I believe that people do not buy artwork. They lay down their hard-earned dollars to initiate a memory of someone or something that is very dear to them. People may buy their dream home, decorate, and re-decorate it to the hilt, filling it with the best furniture, electronics (wide-screen TV’s, stereo systems and the like), and all sorts of luxuries that money can buy. However, many of these things in time will break, wear out, or be replaced with “new and improved” versions of the same. Even their dream home will be sold off to some stranger when people are gone or can no longer afford, maintain, or use it.
A painting, on the other hand, will be passed on from generation to generation as an heirloom, often with no money changing hands. It will be enjoyed long after its subjects have died or have passed out of existence. Paintings document our ancestry, history, and former ways of life, giving up the knowledge and experience to better our lives and society. They are indispensable to the value we place on the memory of our parents, the moral instruction of our children, and the human quality of our own everyday lives.
Photographs do an excellent job recording in two dimensions a three dimensional person, object, and/or scene. With today’s technologies, including digital photography and Photoshop, that third dimension of the subject is ever increasing. Nevertheless, a person’s true dimension extends beyond the physical world and its high-tech tools. It includes their life experiences, attitudes, and beliefs and how they picture themselves in this life and the universe.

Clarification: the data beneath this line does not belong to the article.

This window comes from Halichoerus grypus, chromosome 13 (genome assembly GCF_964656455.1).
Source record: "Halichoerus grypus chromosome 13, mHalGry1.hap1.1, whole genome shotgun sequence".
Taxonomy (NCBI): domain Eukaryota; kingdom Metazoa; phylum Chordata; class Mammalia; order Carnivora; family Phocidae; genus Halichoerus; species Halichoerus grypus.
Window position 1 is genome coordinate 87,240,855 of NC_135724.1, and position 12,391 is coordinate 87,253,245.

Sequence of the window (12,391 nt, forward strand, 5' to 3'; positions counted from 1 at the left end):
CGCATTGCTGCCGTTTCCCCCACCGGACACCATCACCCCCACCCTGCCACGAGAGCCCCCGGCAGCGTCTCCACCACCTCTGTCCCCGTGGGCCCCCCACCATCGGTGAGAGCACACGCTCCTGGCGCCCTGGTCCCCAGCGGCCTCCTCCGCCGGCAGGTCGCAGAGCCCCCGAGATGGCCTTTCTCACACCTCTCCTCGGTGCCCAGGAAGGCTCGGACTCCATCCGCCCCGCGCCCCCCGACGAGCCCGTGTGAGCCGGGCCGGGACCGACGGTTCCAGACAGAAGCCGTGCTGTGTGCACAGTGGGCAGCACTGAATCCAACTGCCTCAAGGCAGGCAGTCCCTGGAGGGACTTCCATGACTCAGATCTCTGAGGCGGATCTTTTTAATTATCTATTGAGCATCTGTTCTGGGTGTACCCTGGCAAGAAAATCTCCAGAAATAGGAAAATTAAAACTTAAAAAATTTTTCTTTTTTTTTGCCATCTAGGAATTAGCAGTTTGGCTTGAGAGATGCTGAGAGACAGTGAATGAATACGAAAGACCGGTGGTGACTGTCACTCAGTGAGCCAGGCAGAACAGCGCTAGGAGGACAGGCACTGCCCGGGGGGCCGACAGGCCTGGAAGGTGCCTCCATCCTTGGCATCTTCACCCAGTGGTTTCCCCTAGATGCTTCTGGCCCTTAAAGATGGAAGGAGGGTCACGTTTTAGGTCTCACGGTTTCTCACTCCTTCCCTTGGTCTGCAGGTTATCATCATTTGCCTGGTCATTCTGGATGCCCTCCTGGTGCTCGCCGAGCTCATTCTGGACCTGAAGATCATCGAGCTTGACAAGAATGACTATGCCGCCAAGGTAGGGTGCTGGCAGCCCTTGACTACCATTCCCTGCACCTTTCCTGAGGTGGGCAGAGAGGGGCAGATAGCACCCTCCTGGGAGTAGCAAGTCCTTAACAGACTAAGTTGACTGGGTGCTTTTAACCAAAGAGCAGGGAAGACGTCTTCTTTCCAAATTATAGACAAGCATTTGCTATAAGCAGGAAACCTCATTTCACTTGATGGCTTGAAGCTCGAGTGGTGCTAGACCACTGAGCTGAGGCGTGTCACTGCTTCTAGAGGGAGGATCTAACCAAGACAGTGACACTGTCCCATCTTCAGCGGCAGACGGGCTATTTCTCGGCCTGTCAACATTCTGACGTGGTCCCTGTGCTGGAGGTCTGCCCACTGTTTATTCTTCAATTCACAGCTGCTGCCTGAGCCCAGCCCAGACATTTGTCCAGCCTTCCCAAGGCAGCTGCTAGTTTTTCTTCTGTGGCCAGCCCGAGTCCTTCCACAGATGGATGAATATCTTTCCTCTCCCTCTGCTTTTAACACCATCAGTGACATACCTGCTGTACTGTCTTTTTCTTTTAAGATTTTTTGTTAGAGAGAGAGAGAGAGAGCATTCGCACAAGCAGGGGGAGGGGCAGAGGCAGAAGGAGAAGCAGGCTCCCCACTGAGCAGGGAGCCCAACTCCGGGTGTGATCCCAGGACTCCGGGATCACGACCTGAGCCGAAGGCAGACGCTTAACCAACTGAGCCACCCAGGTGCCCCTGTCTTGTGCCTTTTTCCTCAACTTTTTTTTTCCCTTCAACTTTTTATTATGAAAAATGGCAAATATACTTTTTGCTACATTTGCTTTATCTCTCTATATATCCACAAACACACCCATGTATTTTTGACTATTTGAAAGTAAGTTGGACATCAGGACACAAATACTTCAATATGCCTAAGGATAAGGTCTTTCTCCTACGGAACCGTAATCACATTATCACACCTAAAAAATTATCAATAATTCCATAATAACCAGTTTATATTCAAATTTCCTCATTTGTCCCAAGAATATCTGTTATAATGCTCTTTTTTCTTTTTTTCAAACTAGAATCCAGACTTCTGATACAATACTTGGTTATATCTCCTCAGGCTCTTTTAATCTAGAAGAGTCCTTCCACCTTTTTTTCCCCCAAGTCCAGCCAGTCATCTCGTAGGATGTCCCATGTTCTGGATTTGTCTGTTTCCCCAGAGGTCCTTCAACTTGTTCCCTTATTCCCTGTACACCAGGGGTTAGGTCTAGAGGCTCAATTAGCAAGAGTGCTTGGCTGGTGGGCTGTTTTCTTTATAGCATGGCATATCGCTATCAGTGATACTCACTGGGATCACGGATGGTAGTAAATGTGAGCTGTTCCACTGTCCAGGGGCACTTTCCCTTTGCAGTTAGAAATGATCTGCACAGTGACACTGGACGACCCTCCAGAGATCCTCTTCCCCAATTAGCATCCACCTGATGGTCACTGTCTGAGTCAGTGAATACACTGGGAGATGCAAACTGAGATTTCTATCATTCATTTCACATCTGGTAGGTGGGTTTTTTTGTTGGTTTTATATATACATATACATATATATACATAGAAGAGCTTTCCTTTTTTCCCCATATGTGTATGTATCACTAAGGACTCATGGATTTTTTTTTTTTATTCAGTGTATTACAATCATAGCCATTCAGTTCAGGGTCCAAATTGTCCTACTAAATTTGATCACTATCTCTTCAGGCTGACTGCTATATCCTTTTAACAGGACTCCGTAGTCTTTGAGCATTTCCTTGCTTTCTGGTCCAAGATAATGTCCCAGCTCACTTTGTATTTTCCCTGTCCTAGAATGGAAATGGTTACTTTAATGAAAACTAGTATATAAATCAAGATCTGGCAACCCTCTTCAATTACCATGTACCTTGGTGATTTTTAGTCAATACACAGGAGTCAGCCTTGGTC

As an artist, I especially enjoy discovering that unique “true dimension” of my subject matter. One of the truly rewarding parts of any commission, I find, comes before the first brush stroke is even placed. I love to sit down with my subjects. By getting to know them, we discover a way together to best express their true spirit or that of someone or something they truly love. It is then my job to use the tools of my trade—light, the tactile richness of pure pigment, and always composition—to express what I have grown to know. Regardless of size or complexity, each painting truly is precious to me—each one is a precious piece in that forever incomplete puzzle called the human condition.